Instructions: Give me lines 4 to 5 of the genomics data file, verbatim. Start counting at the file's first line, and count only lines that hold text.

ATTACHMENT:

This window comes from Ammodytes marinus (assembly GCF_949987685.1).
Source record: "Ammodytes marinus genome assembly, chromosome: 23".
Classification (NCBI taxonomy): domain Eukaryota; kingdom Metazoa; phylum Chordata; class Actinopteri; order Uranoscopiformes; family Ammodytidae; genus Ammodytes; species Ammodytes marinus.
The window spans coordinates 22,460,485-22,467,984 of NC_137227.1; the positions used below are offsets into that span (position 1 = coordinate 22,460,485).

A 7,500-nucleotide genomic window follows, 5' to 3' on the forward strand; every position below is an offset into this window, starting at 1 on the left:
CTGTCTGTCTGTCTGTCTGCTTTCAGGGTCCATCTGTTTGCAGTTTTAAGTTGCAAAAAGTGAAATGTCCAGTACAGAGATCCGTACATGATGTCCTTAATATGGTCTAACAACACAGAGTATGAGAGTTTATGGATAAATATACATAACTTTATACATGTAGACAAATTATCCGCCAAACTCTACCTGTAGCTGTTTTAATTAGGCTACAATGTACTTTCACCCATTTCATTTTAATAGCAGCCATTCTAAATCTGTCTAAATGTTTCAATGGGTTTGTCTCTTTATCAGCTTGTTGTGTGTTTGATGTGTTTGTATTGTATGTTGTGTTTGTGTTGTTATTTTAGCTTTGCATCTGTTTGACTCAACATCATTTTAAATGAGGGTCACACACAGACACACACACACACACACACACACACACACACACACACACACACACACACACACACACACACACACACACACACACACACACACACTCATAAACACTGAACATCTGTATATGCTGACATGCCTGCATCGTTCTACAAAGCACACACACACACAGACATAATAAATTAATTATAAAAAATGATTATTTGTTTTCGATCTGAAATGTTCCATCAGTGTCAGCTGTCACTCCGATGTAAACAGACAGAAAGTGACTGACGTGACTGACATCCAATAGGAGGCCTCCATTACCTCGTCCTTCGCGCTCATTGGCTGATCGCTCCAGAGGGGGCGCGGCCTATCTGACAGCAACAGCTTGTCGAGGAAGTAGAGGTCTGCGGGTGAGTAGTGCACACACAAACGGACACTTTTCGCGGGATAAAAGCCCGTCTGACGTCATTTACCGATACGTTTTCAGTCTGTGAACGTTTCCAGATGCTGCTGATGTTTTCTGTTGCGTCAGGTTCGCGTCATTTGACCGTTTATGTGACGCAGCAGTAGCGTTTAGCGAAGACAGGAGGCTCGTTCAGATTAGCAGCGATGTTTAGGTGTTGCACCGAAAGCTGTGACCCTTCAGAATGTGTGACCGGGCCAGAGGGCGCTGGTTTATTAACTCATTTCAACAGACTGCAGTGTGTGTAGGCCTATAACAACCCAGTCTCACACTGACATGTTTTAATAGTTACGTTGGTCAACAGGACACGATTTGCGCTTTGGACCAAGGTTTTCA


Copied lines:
The window spans coordinates 22,460,485-22,467,984 of NC_137227.1; the positions used below are offsets into that span (position 1 = coordinate 22,460,485).

A 7,500-nucleotide genomic window follows, 5' to 3' on the forward strand; every position below is an offset into this window, starting at 1 on the left: